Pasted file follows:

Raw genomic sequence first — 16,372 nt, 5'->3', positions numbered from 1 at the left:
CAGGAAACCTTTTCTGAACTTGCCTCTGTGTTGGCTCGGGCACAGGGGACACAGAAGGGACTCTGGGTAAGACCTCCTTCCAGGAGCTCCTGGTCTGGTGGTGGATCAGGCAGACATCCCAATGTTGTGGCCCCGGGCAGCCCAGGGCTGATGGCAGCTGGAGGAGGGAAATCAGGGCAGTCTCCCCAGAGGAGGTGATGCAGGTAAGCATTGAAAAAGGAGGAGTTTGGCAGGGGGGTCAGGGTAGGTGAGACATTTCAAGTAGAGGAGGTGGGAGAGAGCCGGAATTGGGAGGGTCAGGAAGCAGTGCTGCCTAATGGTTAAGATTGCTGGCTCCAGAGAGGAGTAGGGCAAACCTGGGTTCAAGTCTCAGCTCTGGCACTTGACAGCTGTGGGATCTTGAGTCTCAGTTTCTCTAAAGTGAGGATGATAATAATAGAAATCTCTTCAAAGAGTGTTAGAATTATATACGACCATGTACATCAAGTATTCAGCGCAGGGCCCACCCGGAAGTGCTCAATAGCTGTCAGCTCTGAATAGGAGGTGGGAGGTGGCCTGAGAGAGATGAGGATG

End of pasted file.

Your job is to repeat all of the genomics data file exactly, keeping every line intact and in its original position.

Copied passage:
Raw genomic sequence first — 16,372 nt, 5'->3', positions numbered from 1 at the left:
CAGGAAACCTTTTCTGAACTTGCCTCTGTGTTGGCTCGGGCACAGGGGACACAGAAGGGACTCTGGGTAAGACCTCCTTCCAGGAGCTCCTGGTCTGGTGGTGGATCAGGCAGACATCCCAATGTTGTGGCCCCGGGCAGCCCAGGGCTGATGGCAGCTGGAGGAGGGAAATCAGGGCAGTCTCCCCAGAGGAGGTGATGCAGGTAAGCATTGAAAAAGGAGGAGTTTGGCAGGGGGGTCAGGGTAGGTGAGACATTTCAAGTAGAGGAGGTGGGAGAGAGCCGGAATTGGGAGGGTCAGGAAGCAGTGCTGCCTAATGGTTAAGATTGCTGGCTCCAGAGAGGAGTAGGGCAAACCTGGGTTCAAGTCTCAGCTCTGGCACTTGACAGCTGTGGGATCTTGAGTCTCAGTTTCTCTAAAGTGAGGATGATAATAATAGAAATCTCTTCAAAGAGTGTTAGAATTATATACGACCATGTACATCAAGTATTCAGCGCAGGGCCCACCCGGAAGTGCTCAATAGCTGTCAGCTCTGAATAGGAGGTGGGAGGTGGCCTGAGAGAGATGAGGATG